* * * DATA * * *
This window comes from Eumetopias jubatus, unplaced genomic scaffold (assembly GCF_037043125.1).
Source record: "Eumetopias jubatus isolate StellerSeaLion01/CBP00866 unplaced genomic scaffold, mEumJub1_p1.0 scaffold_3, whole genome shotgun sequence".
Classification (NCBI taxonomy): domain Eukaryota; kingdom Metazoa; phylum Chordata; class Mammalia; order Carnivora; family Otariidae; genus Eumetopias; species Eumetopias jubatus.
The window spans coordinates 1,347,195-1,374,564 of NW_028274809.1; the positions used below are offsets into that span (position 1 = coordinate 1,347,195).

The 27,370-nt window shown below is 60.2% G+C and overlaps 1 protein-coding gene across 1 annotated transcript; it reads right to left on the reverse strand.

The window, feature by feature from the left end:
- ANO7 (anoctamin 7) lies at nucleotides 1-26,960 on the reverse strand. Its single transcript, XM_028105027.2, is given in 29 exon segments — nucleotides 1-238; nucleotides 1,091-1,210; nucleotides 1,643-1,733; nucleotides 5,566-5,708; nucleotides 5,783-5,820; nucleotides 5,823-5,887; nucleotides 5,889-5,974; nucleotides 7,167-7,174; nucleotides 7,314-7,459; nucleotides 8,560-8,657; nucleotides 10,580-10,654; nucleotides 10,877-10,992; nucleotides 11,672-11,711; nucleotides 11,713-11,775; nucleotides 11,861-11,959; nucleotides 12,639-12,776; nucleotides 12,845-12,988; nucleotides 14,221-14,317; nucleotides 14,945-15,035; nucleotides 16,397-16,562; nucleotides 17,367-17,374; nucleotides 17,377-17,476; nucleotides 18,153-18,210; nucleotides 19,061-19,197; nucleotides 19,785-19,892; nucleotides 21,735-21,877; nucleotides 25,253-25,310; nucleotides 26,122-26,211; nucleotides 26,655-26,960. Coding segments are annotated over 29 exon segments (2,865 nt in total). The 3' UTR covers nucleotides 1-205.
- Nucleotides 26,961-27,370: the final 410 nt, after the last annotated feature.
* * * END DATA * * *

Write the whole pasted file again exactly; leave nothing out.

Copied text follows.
This window comes from Eumetopias jubatus, unplaced genomic scaffold (assembly GCF_037043125.1).
Source record: "Eumetopias jubatus isolate StellerSeaLion01/CBP00866 unplaced genomic scaffold, mEumJub1_p1.0 scaffold_3, whole genome shotgun sequence".
Classification (NCBI taxonomy): domain Eukaryota; kingdom Metazoa; phylum Chordata; class Mammalia; order Carnivora; family Otariidae; genus Eumetopias; species Eumetopias jubatus.
The window spans coordinates 1,347,195-1,374,564 of NW_028274809.1; the positions used below are offsets into that span (position 1 = coordinate 1,347,195).

The 27,370-nt window shown below is 60.2% G+C and overlaps 1 protein-coding gene across 1 annotated transcript; it reads right to left on the reverse strand.

The window, feature by feature from the left end:
- ANO7 (anoctamin 7) lies at nucleotides 1-26,960 on the reverse strand. Its single transcript, XM_028105027.2, is given in 29 exon segments — nucleotides 1-238; nucleotides 1,091-1,210; nucleotides 1,643-1,733; nucleotides 5,566-5,708; nucleotides 5,783-5,820; nucleotides 5,823-5,887; nucleotides 5,889-5,974; nucleotides 7,167-7,174; nucleotides 7,314-7,459; nucleotides 8,560-8,657; nucleotides 10,580-10,654; nucleotides 10,877-10,992; nucleotides 11,672-11,711; nucleotides 11,713-11,775; nucleotides 11,861-11,959; nucleotides 12,639-12,776; nucleotides 12,845-12,988; nucleotides 14,221-14,317; nucleotides 14,945-15,035; nucleotides 16,397-16,562; nucleotides 17,367-17,374; nucleotides 17,377-17,476; nucleotides 18,153-18,210; nucleotides 19,061-19,197; nucleotides 19,785-19,892; nucleotides 21,735-21,877; nucleotides 25,253-25,310; nucleotides 26,122-26,211; nucleotides 26,655-26,960. Coding segments are annotated over 29 exon segments (2,865 nt in total). The 3' UTR covers nucleotides 1-205.
- Nucleotides 26,961-27,370: the final 410 nt, after the last annotated feature.